Pentagon acquisition reforms imposed by the Obama administration and Congress helped rein in the costs of major weapons, although the savings are leveling off, congressional auditors have found.
“Our assessment shows that the progress DoD has made since 2010” to reduce cost growth in its portfolio “has now flattened out,” Comptroller General Gene Dodaro said in the Government Accountability Office’s 15th annual report on major weapons systems. The combined estimated cost of the 78 programs in the latest study is $1.46 trillion, or $9.4 billion more than their original estimates.
“More encouraging, we found that programs that started development” after legislation was enacted in 2009 and the Pentagon’s “Better Buying Power Initiatives” started in 2010 “saw cost decreases over the past two years, indicating that recent reforms may be having a positive impact,” Dodaro said in the report.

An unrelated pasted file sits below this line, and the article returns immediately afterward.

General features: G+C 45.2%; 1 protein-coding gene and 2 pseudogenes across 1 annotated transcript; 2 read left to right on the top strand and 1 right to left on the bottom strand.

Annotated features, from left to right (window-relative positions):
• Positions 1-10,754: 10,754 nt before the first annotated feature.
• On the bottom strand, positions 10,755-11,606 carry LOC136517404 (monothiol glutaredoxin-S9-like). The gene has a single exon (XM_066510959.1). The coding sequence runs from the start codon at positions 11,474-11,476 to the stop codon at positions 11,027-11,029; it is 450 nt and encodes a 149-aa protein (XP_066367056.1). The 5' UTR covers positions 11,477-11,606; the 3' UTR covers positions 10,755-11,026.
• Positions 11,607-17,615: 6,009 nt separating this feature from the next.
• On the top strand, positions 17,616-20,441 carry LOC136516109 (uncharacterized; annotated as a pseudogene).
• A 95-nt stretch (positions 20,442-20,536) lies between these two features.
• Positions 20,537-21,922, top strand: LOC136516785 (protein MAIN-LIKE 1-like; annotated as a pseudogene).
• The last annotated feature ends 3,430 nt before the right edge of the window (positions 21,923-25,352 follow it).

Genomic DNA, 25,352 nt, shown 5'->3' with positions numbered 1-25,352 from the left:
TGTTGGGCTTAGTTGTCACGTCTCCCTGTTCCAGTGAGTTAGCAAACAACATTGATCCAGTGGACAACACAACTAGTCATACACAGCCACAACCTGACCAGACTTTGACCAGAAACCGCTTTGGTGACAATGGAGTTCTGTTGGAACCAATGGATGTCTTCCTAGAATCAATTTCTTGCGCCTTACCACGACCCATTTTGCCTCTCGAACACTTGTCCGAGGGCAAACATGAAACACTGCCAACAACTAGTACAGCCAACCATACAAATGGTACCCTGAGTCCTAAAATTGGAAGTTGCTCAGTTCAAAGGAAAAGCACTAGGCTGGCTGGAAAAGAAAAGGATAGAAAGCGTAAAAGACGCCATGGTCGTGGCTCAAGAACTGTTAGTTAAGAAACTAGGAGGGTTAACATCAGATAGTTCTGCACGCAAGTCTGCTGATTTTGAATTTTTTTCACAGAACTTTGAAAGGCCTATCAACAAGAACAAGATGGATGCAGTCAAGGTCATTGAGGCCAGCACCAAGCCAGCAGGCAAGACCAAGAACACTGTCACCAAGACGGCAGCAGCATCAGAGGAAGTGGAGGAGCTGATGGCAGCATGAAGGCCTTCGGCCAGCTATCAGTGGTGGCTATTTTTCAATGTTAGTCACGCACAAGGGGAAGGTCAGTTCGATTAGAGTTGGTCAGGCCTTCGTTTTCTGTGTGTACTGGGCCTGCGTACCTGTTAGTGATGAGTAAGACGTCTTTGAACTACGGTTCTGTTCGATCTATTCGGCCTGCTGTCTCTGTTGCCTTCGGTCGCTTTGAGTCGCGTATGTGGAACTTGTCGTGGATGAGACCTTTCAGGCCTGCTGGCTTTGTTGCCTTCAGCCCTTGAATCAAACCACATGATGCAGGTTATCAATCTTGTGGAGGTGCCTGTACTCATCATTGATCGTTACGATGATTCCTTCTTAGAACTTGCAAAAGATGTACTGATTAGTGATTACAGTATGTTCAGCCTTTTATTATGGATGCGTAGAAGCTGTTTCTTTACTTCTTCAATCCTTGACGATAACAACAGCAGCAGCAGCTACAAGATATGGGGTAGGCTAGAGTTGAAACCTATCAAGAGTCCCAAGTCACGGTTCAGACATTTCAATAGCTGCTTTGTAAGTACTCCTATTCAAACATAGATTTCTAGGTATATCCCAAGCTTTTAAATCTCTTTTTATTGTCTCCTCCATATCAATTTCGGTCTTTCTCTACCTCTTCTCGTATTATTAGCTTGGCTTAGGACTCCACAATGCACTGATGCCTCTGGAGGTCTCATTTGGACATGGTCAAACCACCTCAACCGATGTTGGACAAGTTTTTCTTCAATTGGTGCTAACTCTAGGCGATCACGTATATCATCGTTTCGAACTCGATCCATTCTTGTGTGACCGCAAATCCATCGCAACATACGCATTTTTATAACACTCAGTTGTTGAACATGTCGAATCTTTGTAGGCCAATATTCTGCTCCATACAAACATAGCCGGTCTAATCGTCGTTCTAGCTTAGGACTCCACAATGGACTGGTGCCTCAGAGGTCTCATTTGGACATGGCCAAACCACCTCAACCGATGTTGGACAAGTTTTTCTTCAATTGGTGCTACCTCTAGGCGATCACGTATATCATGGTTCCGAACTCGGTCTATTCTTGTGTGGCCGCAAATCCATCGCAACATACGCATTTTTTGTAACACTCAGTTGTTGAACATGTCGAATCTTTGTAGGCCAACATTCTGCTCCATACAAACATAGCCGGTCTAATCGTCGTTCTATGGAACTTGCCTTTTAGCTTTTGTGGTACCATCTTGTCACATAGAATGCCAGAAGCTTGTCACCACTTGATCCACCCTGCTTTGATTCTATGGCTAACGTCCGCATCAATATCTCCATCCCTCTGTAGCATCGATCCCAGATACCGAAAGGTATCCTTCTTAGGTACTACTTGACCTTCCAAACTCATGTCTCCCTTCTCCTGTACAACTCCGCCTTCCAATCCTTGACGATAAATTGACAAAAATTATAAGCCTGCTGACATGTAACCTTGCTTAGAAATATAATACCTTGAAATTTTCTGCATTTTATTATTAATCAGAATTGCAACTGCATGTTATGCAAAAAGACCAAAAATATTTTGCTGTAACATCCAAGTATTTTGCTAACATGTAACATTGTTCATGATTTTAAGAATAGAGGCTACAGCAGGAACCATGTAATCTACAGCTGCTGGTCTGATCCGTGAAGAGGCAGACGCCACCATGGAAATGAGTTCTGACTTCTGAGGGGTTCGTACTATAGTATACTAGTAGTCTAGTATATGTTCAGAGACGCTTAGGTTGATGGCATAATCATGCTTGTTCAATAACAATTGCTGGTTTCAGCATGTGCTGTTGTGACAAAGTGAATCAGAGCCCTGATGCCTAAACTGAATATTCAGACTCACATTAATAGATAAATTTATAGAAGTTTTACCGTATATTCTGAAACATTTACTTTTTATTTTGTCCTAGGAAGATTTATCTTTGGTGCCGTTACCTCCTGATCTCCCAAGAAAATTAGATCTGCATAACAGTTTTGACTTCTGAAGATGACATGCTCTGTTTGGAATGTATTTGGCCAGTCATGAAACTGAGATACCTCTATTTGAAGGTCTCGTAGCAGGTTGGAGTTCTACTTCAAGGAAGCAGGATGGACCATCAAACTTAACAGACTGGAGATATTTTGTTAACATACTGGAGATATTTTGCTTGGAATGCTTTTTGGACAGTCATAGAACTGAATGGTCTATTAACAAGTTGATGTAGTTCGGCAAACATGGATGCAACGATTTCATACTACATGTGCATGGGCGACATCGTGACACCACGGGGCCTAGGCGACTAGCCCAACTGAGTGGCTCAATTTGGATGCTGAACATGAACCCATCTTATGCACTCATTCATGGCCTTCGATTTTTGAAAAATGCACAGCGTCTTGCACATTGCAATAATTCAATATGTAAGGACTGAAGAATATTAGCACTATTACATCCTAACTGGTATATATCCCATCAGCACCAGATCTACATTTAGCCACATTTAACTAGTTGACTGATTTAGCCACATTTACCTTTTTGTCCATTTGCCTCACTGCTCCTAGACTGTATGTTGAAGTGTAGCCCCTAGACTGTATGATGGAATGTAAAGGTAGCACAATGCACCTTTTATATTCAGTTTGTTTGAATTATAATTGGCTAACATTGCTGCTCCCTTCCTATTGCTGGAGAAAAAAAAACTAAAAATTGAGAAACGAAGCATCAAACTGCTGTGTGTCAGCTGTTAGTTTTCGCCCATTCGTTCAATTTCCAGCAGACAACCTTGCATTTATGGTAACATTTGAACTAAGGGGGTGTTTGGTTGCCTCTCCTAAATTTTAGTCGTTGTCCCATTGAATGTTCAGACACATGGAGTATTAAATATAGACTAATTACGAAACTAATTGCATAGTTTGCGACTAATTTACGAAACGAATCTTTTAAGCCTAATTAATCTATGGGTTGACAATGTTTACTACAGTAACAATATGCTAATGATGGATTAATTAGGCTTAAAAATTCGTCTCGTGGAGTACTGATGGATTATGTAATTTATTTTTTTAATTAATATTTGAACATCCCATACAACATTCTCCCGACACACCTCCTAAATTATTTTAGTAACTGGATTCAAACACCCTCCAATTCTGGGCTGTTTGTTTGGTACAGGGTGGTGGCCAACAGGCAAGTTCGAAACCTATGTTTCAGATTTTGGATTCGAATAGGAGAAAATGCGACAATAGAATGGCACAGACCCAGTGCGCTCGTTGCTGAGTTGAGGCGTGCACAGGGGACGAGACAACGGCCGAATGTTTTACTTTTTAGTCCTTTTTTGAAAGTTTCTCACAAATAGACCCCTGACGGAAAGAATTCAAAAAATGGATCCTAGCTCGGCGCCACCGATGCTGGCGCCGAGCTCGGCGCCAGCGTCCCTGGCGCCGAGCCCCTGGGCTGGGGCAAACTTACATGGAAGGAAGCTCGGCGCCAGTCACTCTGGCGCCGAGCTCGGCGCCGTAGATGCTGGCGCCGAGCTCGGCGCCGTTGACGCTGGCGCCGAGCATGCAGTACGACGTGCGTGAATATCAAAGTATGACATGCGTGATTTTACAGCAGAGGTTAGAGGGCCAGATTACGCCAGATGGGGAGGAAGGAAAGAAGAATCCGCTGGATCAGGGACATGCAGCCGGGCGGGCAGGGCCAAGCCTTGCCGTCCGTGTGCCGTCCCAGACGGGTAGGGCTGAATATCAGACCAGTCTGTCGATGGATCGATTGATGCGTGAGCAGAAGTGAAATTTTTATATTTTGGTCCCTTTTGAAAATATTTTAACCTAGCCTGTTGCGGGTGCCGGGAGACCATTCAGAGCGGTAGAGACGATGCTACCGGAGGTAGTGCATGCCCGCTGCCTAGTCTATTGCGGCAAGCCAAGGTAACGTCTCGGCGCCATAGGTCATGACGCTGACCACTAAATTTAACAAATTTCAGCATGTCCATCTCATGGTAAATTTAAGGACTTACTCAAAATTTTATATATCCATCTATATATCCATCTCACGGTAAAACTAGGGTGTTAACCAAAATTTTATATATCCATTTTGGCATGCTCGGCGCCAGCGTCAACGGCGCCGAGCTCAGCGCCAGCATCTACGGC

The GAO report may help the Defense Department and the Trump administration defend against the perception of runaway spending on new weapons, even as they try to sell the public on plans to increase military funding by $54 billion in fiscal 2018. That would be 10 percent over the current budget cap limits, or about 3 percent more than what former President Barack Obama’s budget had projected for next year.
Still, the annual report singled out “significant cost increases in a few large shipbuilding programs” as a major contributor to cost increases; Trump wants to increase the Navy fleet to 355 ships from about 275 today. (end of excerpt)
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